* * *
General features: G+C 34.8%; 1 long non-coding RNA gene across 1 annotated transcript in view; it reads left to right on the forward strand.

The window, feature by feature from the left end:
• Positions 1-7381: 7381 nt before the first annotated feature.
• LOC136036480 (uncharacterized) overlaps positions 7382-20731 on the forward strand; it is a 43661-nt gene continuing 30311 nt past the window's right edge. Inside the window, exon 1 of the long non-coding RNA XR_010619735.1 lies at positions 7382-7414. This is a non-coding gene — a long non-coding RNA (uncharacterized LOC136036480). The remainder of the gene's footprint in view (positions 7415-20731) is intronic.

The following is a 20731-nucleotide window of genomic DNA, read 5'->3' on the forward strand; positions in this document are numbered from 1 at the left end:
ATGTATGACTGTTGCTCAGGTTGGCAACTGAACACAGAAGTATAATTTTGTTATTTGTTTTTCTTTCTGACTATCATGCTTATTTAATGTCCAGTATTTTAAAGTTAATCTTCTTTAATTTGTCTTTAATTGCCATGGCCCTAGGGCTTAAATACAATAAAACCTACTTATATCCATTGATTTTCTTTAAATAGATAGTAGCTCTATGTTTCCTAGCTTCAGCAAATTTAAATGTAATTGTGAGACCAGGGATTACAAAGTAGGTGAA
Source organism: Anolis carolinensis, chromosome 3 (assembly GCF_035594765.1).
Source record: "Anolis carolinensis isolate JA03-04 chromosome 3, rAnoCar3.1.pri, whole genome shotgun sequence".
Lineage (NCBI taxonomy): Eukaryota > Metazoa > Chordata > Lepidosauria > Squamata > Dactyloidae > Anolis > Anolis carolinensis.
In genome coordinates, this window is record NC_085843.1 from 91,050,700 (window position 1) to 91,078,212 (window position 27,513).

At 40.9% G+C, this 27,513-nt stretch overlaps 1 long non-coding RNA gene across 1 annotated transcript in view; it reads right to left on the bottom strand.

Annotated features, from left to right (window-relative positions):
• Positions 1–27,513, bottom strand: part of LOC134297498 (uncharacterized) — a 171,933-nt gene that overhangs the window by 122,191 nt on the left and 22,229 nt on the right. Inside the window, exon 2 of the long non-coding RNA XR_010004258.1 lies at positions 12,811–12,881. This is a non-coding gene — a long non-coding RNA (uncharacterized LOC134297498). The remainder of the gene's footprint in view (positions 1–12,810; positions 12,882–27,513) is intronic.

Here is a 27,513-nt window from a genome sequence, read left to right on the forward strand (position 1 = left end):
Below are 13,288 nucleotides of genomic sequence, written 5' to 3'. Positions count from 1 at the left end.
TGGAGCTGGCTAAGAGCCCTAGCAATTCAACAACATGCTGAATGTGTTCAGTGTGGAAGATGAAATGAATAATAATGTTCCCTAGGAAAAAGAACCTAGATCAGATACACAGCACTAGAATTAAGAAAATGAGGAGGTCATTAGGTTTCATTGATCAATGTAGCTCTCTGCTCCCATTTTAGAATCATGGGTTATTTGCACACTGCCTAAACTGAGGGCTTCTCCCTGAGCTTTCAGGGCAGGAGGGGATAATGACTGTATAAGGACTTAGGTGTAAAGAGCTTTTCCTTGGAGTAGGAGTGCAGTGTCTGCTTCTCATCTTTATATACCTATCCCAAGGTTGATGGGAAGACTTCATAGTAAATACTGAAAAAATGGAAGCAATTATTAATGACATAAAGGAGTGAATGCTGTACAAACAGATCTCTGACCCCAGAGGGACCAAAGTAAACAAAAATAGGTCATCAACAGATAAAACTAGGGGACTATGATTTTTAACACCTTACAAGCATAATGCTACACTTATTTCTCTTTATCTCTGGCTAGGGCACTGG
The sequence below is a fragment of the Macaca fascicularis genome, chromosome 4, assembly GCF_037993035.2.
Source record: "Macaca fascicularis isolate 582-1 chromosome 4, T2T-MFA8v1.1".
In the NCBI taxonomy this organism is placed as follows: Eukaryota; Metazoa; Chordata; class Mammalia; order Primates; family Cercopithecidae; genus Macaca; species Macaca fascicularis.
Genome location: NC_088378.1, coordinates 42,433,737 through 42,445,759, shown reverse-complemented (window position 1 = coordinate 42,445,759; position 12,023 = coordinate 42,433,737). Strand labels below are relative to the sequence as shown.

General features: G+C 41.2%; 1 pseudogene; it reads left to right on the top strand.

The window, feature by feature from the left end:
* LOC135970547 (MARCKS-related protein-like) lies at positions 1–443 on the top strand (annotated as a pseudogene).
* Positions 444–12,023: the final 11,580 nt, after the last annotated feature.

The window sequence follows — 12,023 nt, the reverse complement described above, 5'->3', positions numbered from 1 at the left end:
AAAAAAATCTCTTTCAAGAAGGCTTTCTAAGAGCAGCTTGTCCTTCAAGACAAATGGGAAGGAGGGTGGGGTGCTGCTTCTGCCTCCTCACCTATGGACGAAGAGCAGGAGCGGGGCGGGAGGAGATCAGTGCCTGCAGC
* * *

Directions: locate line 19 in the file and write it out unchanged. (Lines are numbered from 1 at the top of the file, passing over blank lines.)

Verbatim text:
In the NCBI taxonomy this organism is placed as follows: Eukaryota; Metazoa; Chordata; class Mammalia; order Primates; family Cercopithecidae; genus Macaca; species Macaca fascicularis.